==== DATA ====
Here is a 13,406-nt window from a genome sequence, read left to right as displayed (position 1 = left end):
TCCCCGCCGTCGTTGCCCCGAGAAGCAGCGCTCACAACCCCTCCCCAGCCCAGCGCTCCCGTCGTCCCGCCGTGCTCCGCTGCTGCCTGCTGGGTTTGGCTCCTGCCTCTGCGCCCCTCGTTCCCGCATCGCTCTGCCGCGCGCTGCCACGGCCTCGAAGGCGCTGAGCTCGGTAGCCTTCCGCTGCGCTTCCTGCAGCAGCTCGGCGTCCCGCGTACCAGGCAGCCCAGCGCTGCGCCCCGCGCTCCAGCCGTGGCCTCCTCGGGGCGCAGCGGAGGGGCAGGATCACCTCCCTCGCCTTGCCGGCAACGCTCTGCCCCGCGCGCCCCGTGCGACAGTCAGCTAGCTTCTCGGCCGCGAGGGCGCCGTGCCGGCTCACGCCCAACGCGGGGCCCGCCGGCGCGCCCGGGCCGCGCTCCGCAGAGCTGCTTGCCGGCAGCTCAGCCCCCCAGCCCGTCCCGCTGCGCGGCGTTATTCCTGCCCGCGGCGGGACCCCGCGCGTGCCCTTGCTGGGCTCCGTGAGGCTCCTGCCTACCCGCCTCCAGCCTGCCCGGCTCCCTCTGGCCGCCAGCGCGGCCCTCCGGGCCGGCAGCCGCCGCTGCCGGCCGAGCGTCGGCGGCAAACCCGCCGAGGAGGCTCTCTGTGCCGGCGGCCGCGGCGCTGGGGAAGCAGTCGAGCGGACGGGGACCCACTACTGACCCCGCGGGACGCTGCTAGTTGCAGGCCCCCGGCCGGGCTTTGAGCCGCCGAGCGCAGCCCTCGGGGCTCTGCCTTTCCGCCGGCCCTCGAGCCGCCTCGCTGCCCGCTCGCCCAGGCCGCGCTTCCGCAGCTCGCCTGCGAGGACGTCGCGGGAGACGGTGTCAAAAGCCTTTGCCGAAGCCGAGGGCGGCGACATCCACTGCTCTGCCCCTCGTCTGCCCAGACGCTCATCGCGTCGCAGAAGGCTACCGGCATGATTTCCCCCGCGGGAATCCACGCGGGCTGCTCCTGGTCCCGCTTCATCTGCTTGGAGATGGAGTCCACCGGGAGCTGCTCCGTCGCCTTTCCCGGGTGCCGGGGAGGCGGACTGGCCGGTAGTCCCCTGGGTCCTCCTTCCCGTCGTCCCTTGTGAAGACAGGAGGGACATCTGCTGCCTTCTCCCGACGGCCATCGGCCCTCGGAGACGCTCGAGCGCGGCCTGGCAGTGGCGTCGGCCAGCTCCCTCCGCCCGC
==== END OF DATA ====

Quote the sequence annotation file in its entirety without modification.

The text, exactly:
Here is a 13,406-nt window from a genome sequence, read left to right as displayed (position 1 = left end):
TCCCCGCCGTCGTTGCCCCGAGAAGCAGCGCTCACAACCCCTCCCCAGCCCAGCGCTCCCGTCGTCCCGCCGTGCTCCGCTGCTGCCTGCTGGGTTTGGCTCCTGCCTCTGCGCCCCTCGTTCCCGCATCGCTCTGCCGCGCGCTGCCACGGCCTCGAAGGCGCTGAGCTCGGTAGCCTTCCGCTGCGCTTCCTGCAGCAGCTCGGCGTCCCGCGTACCAGGCAGCCCAGCGCTGCGCCCCGCGCTCCAGCCGTGGCCTCCTCGGGGCGCAGCGGAGGGGCAGGATCACCTCCCTCGCCTTGCCGGCAACGCTCTGCCCCGCGCGCCCCGTGCGACAGTCAGCTAGCTTCTCGGCCGCGAGGGCGCCGTGCCGGCTCACGCCCAACGCGGGGCCCGCCGGCGCGCCCGGGCCGCGCTCCGCAGAGCTGCTTGCCGGCAGCTCAGCCCCCCAGCCCGTCCCGCTGCGCGGCGTTATTCCTGCCCGCGGCGGGACCCCGCGCGTGCCCTTGCTGGGCTCCGTGAGGCTCCTGCCTACCCGCCTCCAGCCTGCCCGGCTCCCTCTGGCCGCCAGCGCGGCCCTCCGGGCCGGCAGCCGCCGCTGCCGGCCGAGCGTCGGCGGCAAACCCGCCGAGGAGGCTCTCTGTGCCGGCGGCCGCGGCGCTGGGGAAGCAGTCGAGCGGACGGGGACCCACTACTGACCCCGCGGGACGCTGCTAGTTGCAGGCCCCCGGCCGGGCTTTGAGCCGCCGAGCGCAGCCCTCGGGGCTCTGCCTTTCCGCCGGCCCTCGAGCCGCCTCGCTGCCCGCTCGCCCAGGCCGCGCTTCCGCAGCTCGCCTGCGAGGACGTCGCGGGAGACGGTGTCAAAAGCCTTTGCCGAAGCCGAGGGCGGCGACATCCACTGCTCTGCCCCTCGTCTGCCCAGACGCTCATCGCGTCGCAGAAGGCTACCGGCATGATTTCCCCCGCGGGAATCCACGCGGGCTGCTCCTGGTCCCGCTTCATCTGCTTGGAGATGGAGTCCACCGGGAGCTGCTCCGTCGCCTTTCCCGGGTGCCGGGGAGGCGGACTGGCCGGTAGTCCCCTGGGTCCTCCTTCCCGTCGTCCCTTGTGAAGACAGGAGGGACATCTGCTGCCTTCTCCCGACGGCCATCGGCCCTCGGAGACGCTCGAGCGCGGCCTGGCAGTGGCGTCGGCCAGCTCCCTCCGCCCGC